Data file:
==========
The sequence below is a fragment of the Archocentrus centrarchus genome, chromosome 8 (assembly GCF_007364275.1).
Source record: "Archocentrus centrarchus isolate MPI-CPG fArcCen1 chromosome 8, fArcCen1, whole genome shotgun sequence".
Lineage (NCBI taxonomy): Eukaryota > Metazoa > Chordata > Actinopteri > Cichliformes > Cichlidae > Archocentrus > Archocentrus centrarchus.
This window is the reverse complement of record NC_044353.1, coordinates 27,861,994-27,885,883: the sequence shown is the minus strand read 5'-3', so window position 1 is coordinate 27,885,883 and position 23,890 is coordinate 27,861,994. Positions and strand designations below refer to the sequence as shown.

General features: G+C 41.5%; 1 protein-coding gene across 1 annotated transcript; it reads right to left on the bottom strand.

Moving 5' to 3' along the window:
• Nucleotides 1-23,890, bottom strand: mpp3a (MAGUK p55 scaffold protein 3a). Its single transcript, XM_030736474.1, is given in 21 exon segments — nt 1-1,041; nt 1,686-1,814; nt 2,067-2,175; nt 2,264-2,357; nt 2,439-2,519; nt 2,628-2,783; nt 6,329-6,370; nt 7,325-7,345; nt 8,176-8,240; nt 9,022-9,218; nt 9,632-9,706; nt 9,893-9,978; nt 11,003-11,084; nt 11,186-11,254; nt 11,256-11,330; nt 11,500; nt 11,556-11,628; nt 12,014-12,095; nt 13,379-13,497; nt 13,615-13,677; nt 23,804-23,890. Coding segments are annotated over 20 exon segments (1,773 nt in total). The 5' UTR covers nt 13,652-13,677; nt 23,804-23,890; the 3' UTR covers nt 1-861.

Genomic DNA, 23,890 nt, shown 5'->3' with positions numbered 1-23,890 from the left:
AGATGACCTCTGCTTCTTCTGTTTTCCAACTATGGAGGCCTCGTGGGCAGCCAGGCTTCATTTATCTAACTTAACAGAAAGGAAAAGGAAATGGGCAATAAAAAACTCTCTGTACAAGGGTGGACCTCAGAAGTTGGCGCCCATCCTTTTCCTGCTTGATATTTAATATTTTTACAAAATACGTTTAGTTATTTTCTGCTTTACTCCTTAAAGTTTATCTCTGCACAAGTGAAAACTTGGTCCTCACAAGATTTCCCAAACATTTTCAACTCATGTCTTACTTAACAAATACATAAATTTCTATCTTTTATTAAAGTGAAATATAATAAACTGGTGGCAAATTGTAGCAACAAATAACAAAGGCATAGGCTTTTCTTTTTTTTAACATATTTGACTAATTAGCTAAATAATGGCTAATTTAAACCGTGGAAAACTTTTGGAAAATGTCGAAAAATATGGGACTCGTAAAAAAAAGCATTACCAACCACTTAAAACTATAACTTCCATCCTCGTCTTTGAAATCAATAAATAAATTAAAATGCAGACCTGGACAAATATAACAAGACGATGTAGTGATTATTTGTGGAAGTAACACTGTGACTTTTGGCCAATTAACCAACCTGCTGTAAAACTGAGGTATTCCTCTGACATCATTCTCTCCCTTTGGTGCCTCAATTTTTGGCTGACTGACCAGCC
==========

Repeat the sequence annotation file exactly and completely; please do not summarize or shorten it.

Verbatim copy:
The sequence below is a fragment of the Archocentrus centrarchus genome, chromosome 8 (assembly GCF_007364275.1).
Source record: "Archocentrus centrarchus isolate MPI-CPG fArcCen1 chromosome 8, fArcCen1, whole genome shotgun sequence".
Lineage (NCBI taxonomy): Eukaryota > Metazoa > Chordata > Actinopteri > Cichliformes > Cichlidae > Archocentrus > Archocentrus centrarchus.
This window is the reverse complement of record NC_044353.1, coordinates 27,861,994-27,885,883: the sequence shown is the minus strand read 5'-3', so window position 1 is coordinate 27,885,883 and position 23,890 is coordinate 27,861,994. Positions and strand designations below refer to the sequence as shown.

General features: G+C 41.5%; 1 protein-coding gene across 1 annotated transcript; it reads right to left on the bottom strand.

Moving 5' to 3' along the window:
• Nucleotides 1-23,890, bottom strand: mpp3a (MAGUK p55 scaffold protein 3a). Its single transcript, XM_030736474.1, is given in 21 exon segments — nt 1-1,041; nt 1,686-1,814; nt 2,067-2,175; nt 2,264-2,357; nt 2,439-2,519; nt 2,628-2,783; nt 6,329-6,370; nt 7,325-7,345; nt 8,176-8,240; nt 9,022-9,218; nt 9,632-9,706; nt 9,893-9,978; nt 11,003-11,084; nt 11,186-11,254; nt 11,256-11,330; nt 11,500; nt 11,556-11,628; nt 12,014-12,095; nt 13,379-13,497; nt 13,615-13,677; nt 23,804-23,890. Coding segments are annotated over 20 exon segments (1,773 nt in total). The 5' UTR covers nt 13,652-13,677; nt 23,804-23,890; the 3' UTR covers nt 1-861.

Genomic DNA, 23,890 nt, shown 5'->3' with positions numbered 1-23,890 from the left:
AGATGACCTCTGCTTCTTCTGTTTTCCAACTATGGAGGCCTCGTGGGCAGCCAGGCTTCATTTATCTAACTTAACAGAAAGGAAAAGGAAATGGGCAATAAAAAACTCTCTGTACAAGGGTGGACCTCAGAAGTTGGCGCCCATCCTTTTCCTGCTTGATATTTAATATTTTTACAAAATACGTTTAGTTATTTTCTGCTTTACTCCTTAAAGTTTATCTCTGCACAAGTGAAAACTTGGTCCTCACAAGATTTCCCAAACATTTTCAACTCATGTCTTACTTAACAAATACATAAATTTCTATCTTTTATTAAAGTGAAATATAATAAACTGGTGGCAAATTGTAGCAACAAATAACAAAGGCATAGGCTTTTCTTTTTTTTAACATATTTGACTAATTAGCTAAATAATGGCTAATTTAAACCGTGGAAAACTTTTGGAAAATGTCGAAAAATATGGGACTCGTAAAAAAAAGCATTACCAACCACTTAAAACTATAACTTCCATCCTCGTCTTTGAAATCAATAAATAAATTAAAATGCAGACCTGGACAAATATAACAAGACGATGTAGTGATTATTTGTGGAAGTAACACTGTGACTTTTGGCCAATTAACCAACCTGCTGTAAAACTGAGGTATTCCTCTGACATCATTCTCTCCCTTTGGTGCCTCAATTTTTGGCTGACTGACCAGCC